Time for a serious talk about the libraries

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Last week, the Library Board announced somewhat ruefully that it would be closing three of its community libraries and cutting the hours at the new Downtown Central Library–all as a result of budget cuts foisted on them by our City Council.

OK, that last part wasn’t true. Library trustees didn’t really come out and says in so many words that it was the City Council’s responsibility to keep libraries open, but they could have. Too bad the council wouldn’t have listened.

It’s interesting how long it takes for Mayor Rybak and his underlings in City Hall to figure out when an issue is beginning to play out on the streets. We’ve already seen how it took the mayor most of his first four years on the job to figure out that public safety actually matters to people who don’t live on Lake Harriet. Now, we’ve seen him and his council colleagues spend at least the last two years ignoring the warning signs of a once-proud library system crumbling.

Three years ago, when the city’s first big Local Government Aid cuts came down the pike, the Library Board was forced to slash its payroll and library hours in order to balance its budget. And despite dire warnings that this was only the beginning, Rybak and the council paid no attention.

What was needed, of course, was a restructuring of the funding mechanism used to finance the library system. Because it relied completely on LGA funding for its operations (not, however, for its capital improvements, like the new downtown library and renovations of several community branches, which came from a separate fund approved by voter referendum), the library system was held hostage to the political games being played at the Legislature. The board had no other source of funding and essentially no way of influencing policy at the Capitol.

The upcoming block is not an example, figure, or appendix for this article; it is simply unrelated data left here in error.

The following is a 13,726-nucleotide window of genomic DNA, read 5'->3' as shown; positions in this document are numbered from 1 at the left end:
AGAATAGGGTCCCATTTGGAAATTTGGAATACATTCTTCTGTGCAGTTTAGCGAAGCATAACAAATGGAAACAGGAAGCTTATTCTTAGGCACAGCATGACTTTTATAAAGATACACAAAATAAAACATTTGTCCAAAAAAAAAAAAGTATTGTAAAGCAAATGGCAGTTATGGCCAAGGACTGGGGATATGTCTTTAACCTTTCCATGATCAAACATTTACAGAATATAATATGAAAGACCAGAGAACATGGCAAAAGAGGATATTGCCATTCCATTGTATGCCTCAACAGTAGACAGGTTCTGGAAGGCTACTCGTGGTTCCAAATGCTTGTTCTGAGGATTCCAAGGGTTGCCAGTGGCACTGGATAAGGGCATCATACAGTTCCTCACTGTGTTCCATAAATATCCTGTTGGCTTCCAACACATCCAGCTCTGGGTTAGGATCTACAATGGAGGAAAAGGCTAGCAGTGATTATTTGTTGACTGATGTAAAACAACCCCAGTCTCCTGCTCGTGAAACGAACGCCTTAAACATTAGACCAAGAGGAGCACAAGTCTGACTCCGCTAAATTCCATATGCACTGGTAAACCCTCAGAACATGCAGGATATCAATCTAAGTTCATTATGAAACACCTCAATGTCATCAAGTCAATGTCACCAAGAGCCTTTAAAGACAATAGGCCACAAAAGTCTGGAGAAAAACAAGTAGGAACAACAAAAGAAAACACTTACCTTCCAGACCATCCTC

But the council was unsympathetic. They had this public safety issue to deal with and their own books to balance.

Three years later, after a fierce lobbying effort by Friends of the Library and the trustees, the council continued to make light of the problem. The Library Board did get a $5 million increase in its 2007 budget, but there was no movement toward rethinking the funding mechanism. Meanwhile, the Library Board began talking specifically to citizens in a series of town hall meetings about the draconian measures they were about to take to balance the budget.

Apparently, the phones began to ring at City Hall, causing Rybak to awake from his slumber and offer an essentially meaningless $1.1 million bump to forestall an embarrassing closure of community libraries only months after the grand downtown library was opened. Still, there was no talk of changing the way the Library Board gets its money.

It’s unfair, of course, to ignore the very real budget pressures under which the city is operating these days. There simply isn’t a lot more fat to cut, a lot more money to shift from one necessary function to another. But the amount of money is only one part of the debate here; the other question is how can the city work together with the Library Board to help city residents build a more stable and thriving library system?

That’s a discussion that until this past week was not taking place. And, despite the hard feelings it appears to be creating, it’s one that’s long overdue.

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